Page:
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Ananya Dance Theatre is a place where women of color can come together and express themselves through Indian dance.

Their technique is called “Yorchha,” a made-up word that conveys three movements: yoga; Chhau, which is Indian martial arts; and Odissi, which is classical Indian dance. However, different styles of dance are also incorporated into Yorchha, which allows more creativity in performances.

Ananya Dance Theatre has 15 dancers of different ethnicities and dance backgrounds. Every year they come up with a message they would like to spread.

This year’s theme is “Sutrajāl: Revelations of Gossamer,” which, according to the dance company’s website, is about a thread connection demonstrating how people can be delicate but strong, spun together as a spiderweb. Spiderwebs are carefully constructed, but once the threads are put together, they are strong.

The women come together to create stories and messages with Yorchha. Kealoha Ferreira, a dancer at the St. Paul site, works to bring different dancers together and create unity.

“It’s hard in a good way, because sometimes the work we do is about amplifying and sharing light on the stories of women from global communities of color,” Ferreira said. “These stories are often covered up, trying to be forgotten. In some ways there is a lot of digging and uncovering that can often bring up pain and trauma.”

Because of this, Ananya Dance Theatre works to “get people to reflect” and “show the beauty of connections,” Ferreira said.

Performing for an audience can affect dancers and audience members alike. The emotion Ferreira carried during her first performance was different from her practice experience. When she was onstage, she said she felt the transferring of all her emotions into the way she was dancing, describing it as “larger than life.”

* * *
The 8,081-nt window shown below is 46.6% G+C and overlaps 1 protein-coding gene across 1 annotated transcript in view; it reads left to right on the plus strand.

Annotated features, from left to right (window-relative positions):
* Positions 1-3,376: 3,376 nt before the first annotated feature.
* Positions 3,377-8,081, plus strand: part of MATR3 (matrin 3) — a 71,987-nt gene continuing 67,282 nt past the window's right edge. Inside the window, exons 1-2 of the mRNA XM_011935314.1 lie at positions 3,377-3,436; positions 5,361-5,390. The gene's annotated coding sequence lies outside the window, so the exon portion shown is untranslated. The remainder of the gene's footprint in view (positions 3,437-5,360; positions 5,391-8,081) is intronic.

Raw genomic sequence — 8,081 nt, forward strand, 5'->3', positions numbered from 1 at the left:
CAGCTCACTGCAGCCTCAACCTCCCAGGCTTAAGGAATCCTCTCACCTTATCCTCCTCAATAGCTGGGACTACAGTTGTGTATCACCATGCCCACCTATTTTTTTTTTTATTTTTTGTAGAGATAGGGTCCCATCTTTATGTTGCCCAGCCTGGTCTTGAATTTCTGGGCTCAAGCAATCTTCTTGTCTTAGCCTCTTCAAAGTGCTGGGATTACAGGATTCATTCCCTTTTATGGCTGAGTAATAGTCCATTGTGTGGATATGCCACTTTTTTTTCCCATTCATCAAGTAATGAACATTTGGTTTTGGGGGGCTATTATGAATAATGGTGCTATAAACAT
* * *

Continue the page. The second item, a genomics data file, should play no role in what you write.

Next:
Ananya Dance Theatre practices biomythography, which is a creative method created by Audre Lord for her book “Zami: A New Spelling of My Name.” Biomythography is employed when choreography is partly researched, partly remembered and partly imagined. Every part of the dance is an important piece of choreography to share a touching message. When dancing, the movements are always exaggerated. The dancers are intentional in their movements. Some of the performances are inspired by African-American activists such as Lorde and Sonja Sanchez.

The dancers must balance their dancing with their families and careers. A lot of them are parents, have jobs and are still able to tour weeks at a time and attend practices. They realize they are “knowingly choosing a hard life,” Ferreira said.

During the performances, the dancers show different perspectives through dance; all the perspectives show emotion through the facial expressions, arm movements, leg movements and the way they emphasize their gestures. Someone may be showing anger and sadness, while someone else is showing lust and desire.

The dancers have shown how they can use the art of Yorchha to bring people together. They have inspired the hearts and minds of their audiences through their movement and will continue to do so throughout the years.

“Ananya Dance Theatre is a place where we express ourselves through ways larger than words,” Ferreira said.